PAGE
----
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Private credit appetite spurs more customised funds

A new report shows investors getting more tailored exposure to this expanding US$1.5trn market amid greater demand.
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Industry research has revealed how private credit fund managers are providing investors with more customised exposure to the asset class than ever before.

The trend is being driven by greater demand for private credit strategies, as well as a growing appetite for hybrid and evergreen funds.

At the same time, managers are looking to raise capital from a greater variety of sources, including tapping into the increasing interest in private credit among retail investors.

These are the key highlights of a new report published by the Alternative Credit Council (ACC), the private credit affiliate of the Alternative Investment Management Association, and global law firm Dechert.

Catering to growing demand

The research, which reflects insights from 40 private credit fund managers that represent roughly US$800bn in AUM, just over half of which invest in Asia, shows that private credit has emerged as one of the most significant global asset classes.

Gus Black, partner at Dechert, believes this is due to it being able to offer more predictable returns, flexibility and resilience in the face of market volatility.

“The research highlights increasing investor demand is coupled with a growing need for customisation and flexibility when raising capital,” he explained.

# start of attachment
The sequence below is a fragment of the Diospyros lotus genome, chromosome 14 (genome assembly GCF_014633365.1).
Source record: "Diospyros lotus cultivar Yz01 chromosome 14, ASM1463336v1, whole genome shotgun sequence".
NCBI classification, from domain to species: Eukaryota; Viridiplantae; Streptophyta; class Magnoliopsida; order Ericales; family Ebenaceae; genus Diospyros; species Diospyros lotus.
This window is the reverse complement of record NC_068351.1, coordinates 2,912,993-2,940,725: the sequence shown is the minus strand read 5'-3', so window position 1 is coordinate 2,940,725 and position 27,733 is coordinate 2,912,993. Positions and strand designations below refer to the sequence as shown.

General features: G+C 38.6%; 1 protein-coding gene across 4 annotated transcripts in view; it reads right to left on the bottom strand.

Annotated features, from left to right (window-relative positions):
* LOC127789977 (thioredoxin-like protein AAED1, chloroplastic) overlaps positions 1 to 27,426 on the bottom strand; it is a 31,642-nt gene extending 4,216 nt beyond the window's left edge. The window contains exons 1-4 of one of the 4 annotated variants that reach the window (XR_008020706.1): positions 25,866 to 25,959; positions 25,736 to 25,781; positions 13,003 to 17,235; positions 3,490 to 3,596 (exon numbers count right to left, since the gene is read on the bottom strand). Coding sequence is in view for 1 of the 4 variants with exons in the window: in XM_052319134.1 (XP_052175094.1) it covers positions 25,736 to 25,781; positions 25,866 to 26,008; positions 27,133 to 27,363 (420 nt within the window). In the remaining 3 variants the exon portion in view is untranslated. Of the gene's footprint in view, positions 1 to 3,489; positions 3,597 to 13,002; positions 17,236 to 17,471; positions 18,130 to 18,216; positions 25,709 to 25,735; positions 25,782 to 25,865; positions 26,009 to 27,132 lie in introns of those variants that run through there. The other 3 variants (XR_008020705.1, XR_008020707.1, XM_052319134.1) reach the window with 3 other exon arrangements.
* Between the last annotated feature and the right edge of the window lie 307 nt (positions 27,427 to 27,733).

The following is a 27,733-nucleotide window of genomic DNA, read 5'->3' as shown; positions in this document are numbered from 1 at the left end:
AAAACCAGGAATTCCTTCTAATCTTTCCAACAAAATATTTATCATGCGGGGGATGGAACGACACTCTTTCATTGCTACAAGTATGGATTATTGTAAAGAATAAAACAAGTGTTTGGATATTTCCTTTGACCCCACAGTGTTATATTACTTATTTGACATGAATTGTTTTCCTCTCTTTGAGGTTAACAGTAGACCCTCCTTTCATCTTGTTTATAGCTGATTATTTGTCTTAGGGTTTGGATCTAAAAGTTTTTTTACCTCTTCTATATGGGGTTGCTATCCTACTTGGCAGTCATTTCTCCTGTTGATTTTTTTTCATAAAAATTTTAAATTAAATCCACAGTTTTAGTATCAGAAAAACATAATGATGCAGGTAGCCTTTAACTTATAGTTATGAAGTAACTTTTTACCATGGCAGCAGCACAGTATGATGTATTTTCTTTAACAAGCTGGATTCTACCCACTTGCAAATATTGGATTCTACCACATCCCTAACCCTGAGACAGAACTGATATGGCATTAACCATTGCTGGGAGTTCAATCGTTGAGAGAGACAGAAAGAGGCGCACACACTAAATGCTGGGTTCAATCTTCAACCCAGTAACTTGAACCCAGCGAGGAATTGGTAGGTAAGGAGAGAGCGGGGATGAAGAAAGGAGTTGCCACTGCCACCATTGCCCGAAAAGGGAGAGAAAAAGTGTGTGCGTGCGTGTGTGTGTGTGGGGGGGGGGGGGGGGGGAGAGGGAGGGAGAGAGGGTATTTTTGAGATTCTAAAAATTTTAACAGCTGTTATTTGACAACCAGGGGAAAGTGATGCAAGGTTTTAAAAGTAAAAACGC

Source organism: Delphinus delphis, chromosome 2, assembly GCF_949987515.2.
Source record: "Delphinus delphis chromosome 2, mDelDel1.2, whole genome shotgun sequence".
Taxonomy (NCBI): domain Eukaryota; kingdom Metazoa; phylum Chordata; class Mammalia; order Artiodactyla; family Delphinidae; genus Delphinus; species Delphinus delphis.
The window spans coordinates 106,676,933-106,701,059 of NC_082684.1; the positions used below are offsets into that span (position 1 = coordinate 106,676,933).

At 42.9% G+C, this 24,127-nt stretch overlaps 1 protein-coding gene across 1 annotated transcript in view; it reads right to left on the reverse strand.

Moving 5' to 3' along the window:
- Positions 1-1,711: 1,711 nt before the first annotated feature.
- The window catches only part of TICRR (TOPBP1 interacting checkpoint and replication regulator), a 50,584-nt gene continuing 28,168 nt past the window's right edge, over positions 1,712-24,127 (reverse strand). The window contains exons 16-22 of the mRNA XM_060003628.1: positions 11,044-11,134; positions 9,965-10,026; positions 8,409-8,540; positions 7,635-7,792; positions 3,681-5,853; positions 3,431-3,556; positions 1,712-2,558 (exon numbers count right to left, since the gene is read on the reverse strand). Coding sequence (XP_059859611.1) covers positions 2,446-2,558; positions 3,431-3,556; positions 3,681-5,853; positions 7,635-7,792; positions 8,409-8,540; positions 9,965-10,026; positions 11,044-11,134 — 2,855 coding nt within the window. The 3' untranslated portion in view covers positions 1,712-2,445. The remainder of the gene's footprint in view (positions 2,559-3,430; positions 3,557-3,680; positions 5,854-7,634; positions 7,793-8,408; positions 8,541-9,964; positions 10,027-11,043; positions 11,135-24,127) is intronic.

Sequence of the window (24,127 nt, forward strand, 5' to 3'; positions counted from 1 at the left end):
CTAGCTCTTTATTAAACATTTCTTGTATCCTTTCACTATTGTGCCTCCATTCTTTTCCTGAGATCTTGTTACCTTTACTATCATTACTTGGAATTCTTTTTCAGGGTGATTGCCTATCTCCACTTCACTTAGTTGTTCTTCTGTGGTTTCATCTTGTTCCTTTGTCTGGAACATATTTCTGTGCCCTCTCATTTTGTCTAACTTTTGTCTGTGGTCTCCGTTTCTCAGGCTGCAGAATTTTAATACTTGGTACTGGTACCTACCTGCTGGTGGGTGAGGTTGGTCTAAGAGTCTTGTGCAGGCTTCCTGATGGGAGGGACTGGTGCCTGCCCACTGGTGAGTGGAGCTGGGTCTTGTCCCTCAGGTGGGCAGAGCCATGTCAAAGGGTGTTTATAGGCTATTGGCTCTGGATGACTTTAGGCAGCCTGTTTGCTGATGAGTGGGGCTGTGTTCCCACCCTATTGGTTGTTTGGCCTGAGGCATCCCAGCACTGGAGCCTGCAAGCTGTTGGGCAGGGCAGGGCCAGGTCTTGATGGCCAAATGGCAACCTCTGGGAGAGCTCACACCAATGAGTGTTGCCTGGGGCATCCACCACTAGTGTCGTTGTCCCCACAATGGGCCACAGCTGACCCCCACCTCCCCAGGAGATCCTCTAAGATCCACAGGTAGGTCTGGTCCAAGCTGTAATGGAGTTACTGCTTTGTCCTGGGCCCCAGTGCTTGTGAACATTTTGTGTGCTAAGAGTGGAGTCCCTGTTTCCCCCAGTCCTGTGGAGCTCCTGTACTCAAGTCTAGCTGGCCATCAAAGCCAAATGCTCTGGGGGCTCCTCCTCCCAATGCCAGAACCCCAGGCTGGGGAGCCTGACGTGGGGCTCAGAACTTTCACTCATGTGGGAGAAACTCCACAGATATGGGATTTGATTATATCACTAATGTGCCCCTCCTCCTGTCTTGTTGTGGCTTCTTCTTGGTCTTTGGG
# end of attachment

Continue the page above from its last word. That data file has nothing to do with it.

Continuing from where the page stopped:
For example, 80% of the private credit managers surveyed manage capital through a combination of commingled funds and other vehicles. And 95% provide managed account structures for single investors.

Even though maintaining such structures entails greater costs for the managers, the research suggests they view this as strategically important given the growing investor demand for a higher level of tailoring.

Further, investor demand for permanent capital allocations to private credit strategies is being met by fund structures which offer partial liquidity. Notably, 51% of respondents have private credit funds that offer investors some right to redemption, while 48% expect investor demand for liquidity to increase.

In particular, found the report, investors who seek ongoing exposure to private credit value the flexibility of evergreen funds, which are also seen to support efficient capital raising and deployment.

Leverage is another area where private credit funds are customising their offering. In the research, 41% of respondents said they include levered and unlevered sleeves, while another 12% are considering offering such flexibility for future fundraising.

“Customised structures play an important role in accommodating this demand for ongoing exposure to private credit strategies, and ensures that investors can tailor exposure according to their risk appetite,” said Jiri Krol, global head of the ACC.

The reach of private credit is also increasing, with the survey showing that two-thirds of managers are either currently, or are considering, raising capital from retail clients for upcoming fund offerings. This compares with the 41% which have retail clients today.

“Private credit is a permanent fixture in the allocation models of many global investors,” added Krol.

Meanwhile, Luxembourg and the Cayman Islands continue to be the fund domiciles of choice for private credit fund managers investing in EU-based private credit assets, with 59% selecting these jurisdictions.

Part of the Mark Allen Group.